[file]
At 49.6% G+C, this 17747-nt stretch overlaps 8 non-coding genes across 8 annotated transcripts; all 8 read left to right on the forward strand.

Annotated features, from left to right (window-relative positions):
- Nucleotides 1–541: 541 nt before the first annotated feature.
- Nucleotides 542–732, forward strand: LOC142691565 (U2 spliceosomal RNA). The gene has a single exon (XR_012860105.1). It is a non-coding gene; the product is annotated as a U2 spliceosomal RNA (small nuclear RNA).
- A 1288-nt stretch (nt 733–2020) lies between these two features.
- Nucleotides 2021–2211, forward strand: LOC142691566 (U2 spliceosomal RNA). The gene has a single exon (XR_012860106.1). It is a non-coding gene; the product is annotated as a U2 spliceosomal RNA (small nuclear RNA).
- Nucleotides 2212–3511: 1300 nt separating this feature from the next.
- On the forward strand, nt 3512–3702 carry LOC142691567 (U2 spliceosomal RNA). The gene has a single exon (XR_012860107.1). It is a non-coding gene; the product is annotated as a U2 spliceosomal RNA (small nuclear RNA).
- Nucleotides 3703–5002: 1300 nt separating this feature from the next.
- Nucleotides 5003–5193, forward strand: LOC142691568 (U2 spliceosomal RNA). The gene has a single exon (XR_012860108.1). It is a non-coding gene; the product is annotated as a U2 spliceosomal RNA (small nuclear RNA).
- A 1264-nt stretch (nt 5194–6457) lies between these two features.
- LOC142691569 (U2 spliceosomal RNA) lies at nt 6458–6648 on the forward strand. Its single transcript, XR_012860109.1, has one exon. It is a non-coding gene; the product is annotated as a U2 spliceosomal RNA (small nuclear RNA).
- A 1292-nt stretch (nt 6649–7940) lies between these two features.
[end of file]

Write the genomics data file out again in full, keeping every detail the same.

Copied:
At 49.6% G+C, this 17747-nt stretch overlaps 8 non-coding genes across 8 annotated transcripts; all 8 read left to right on the forward strand.

Annotated features, from left to right (window-relative positions):
- Nucleotides 1–541: 541 nt before the first annotated feature.
- Nucleotides 542–732, forward strand: LOC142691565 (U2 spliceosomal RNA). The gene has a single exon (XR_012860105.1). It is a non-coding gene; the product is annotated as a U2 spliceosomal RNA (small nuclear RNA).
- A 1288-nt stretch (nt 733–2020) lies between these two features.
- Nucleotides 2021–2211, forward strand: LOC142691566 (U2 spliceosomal RNA). The gene has a single exon (XR_012860106.1). It is a non-coding gene; the product is annotated as a U2 spliceosomal RNA (small nuclear RNA).
- Nucleotides 2212–3511: 1300 nt separating this feature from the next.
- On the forward strand, nt 3512–3702 carry LOC142691567 (U2 spliceosomal RNA). The gene has a single exon (XR_012860107.1). It is a non-coding gene; the product is annotated as a U2 spliceosomal RNA (small nuclear RNA).
- Nucleotides 3703–5002: 1300 nt separating this feature from the next.
- Nucleotides 5003–5193, forward strand: LOC142691568 (U2 spliceosomal RNA). The gene has a single exon (XR_012860108.1). It is a non-coding gene; the product is annotated as a U2 spliceosomal RNA (small nuclear RNA).
- A 1264-nt stretch (nt 5194–6457) lies between these two features.
- LOC142691569 (U2 spliceosomal RNA) lies at nt 6458–6648 on the forward strand. Its single transcript, XR_012860109.1, has one exon. It is a non-coding gene; the product is annotated as a U2 spliceosomal RNA (small nuclear RNA).
- A 1292-nt stretch (nt 6649–7940) lies between these two features.